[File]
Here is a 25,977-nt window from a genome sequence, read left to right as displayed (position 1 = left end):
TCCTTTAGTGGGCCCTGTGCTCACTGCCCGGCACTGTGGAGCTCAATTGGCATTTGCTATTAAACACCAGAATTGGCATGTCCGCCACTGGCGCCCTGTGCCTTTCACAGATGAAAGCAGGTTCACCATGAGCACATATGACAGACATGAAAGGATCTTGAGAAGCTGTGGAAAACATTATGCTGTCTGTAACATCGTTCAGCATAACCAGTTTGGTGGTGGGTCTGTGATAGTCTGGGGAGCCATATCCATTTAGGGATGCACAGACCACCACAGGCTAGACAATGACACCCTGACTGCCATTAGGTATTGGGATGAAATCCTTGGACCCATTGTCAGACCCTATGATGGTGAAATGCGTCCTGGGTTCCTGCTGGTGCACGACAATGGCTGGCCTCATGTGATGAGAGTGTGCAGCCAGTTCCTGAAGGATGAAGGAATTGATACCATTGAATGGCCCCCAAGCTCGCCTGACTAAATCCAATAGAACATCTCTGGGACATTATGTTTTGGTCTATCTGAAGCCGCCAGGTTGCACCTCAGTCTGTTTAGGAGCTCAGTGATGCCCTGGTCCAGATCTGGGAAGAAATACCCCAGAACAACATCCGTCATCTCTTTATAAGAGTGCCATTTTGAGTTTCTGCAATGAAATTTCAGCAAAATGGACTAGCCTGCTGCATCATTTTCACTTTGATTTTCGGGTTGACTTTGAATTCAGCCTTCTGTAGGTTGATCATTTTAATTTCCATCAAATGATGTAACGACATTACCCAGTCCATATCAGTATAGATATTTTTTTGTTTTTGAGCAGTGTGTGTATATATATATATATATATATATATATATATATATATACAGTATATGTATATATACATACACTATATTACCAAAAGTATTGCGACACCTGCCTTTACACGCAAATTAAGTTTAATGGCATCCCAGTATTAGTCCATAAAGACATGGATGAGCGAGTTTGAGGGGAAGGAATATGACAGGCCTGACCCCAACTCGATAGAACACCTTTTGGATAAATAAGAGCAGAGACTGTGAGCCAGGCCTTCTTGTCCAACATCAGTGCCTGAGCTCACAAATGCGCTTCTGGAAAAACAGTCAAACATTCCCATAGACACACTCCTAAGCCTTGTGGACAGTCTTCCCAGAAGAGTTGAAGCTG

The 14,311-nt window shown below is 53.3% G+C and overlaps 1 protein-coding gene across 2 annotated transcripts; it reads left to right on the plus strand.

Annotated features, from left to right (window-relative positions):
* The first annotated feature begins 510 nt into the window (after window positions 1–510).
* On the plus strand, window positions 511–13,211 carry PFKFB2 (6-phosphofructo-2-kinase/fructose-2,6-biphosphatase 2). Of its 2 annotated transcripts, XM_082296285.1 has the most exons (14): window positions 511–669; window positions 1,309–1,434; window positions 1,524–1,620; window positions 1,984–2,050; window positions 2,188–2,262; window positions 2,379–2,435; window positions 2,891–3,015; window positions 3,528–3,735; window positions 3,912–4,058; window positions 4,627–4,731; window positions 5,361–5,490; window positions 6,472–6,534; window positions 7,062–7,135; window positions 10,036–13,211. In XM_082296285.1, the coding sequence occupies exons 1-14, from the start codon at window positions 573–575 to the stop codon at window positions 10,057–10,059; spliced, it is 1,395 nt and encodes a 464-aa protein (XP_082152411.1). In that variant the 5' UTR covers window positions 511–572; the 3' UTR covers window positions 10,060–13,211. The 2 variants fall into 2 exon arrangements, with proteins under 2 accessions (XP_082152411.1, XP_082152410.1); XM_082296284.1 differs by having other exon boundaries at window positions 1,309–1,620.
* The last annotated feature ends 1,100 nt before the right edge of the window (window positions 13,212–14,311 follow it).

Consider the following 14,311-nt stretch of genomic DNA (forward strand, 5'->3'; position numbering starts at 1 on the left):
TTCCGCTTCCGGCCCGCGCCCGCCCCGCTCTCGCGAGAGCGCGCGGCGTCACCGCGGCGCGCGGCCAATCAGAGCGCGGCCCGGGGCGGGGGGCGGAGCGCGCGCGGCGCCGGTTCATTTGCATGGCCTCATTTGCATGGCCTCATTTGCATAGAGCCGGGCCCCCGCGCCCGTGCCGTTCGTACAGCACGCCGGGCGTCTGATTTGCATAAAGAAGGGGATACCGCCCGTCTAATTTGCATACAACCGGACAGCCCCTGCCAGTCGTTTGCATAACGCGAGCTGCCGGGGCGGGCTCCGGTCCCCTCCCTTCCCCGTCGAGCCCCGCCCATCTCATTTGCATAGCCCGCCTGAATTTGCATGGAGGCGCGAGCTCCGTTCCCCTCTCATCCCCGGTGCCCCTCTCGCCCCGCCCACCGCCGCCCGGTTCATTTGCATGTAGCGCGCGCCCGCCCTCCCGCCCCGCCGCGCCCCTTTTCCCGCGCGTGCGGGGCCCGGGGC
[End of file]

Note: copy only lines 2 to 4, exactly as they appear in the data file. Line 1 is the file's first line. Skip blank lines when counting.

TCCTTTAGTGGGCCCTGTGCTCACTGCCCGGCACTGTGGAGCTCAATTGGCATTTGCTATTAAACACCAGAATTGGCATGTCCGCCACTGGCGCCCTGTGCCTTTCACAGATGAAAGCAGGTTCACCATGAGCACATATGACAGACATGAAAGGATCTTGAGAAGCTGTGGAAAACATTATGCTGTCTGTAACATCGTTCAGCATAACCAGTTTGGTGGTGGGTCTGTGATAGTCTGGGGAGCCATATCCATTTAGGGATGCACAGACCACCACAGGCTAGACAATGACACCCTGACTGCCATTAGGTATTGGGATGAAATCCTTGGACCCATTGTCAGACCCTATGATGGTGAAATGCGTCCTGGGTTCCTGCTGGTGCACGACAATGGCTGGCCTCATGTGATGAGAGTGTGCAGCCAGTTCCTGAAGGATGAAGGAATTGATACCATTGAATGGCCCCCAAGCTCGCCTGACTAAATCCAATAGAACATCTCTGGGACATTATGTTTTGGTCTATCTGAAGCCGCCAGGTTGCACCTCAGTCTGTTTAGGAGCTCAGTGATGCCCTGGTCCAGATCTGGGAAGAAATACCCCAGAACAACATCCGTCATCTCTTTATAAGAGTGCCATTTTGAGTTTCTGCAATGAAATTTCAGCAAAATGGACTAGCCTGCTGCATCATTTTCACTTTGATTTTCGGGTTGACTTTGAATTCAGCCTTCTGTAGGTTGATCATTTTAATTTCCATCAAATGATGTAACGACATTACCCAGTCCATATCAGTATAGATATTTTTTTGTTTTTGAGCAGTGTGTGTATATATATATATATATATATATATATATATATATATACAGTATATGTATATATACATACACTATATTACCAAAAGTATTGCGACACCTGCCTTTACACGCAAATTAAGTTTAATGGCATCCCAGTATTAGTCCATAAAGACATGGATGAGCGAGTTTGAGGGGAAGGAATATGACAGGCCTGACCCCAACTCGATAGAACACCTTTTGGATAAATAAGAGCAGAGACTGTGAGCCAGGCCTTCTTGTCCAACATCAGTGCCTGAGCTCACAAATGCGCTTCTGGAAAAACAGTCAAACATTCCCATAGACACACTCCTAAGCCTTGTGGACAGTCTTCCCAGAAGAGTTGAAGCTG

The 14,311-nt window shown below is 53.3% G+C and overlaps 1 protein-coding gene across 2 annotated transcripts; it reads left to right on the plus strand.

Annotated features, from left to right (window-relative positions):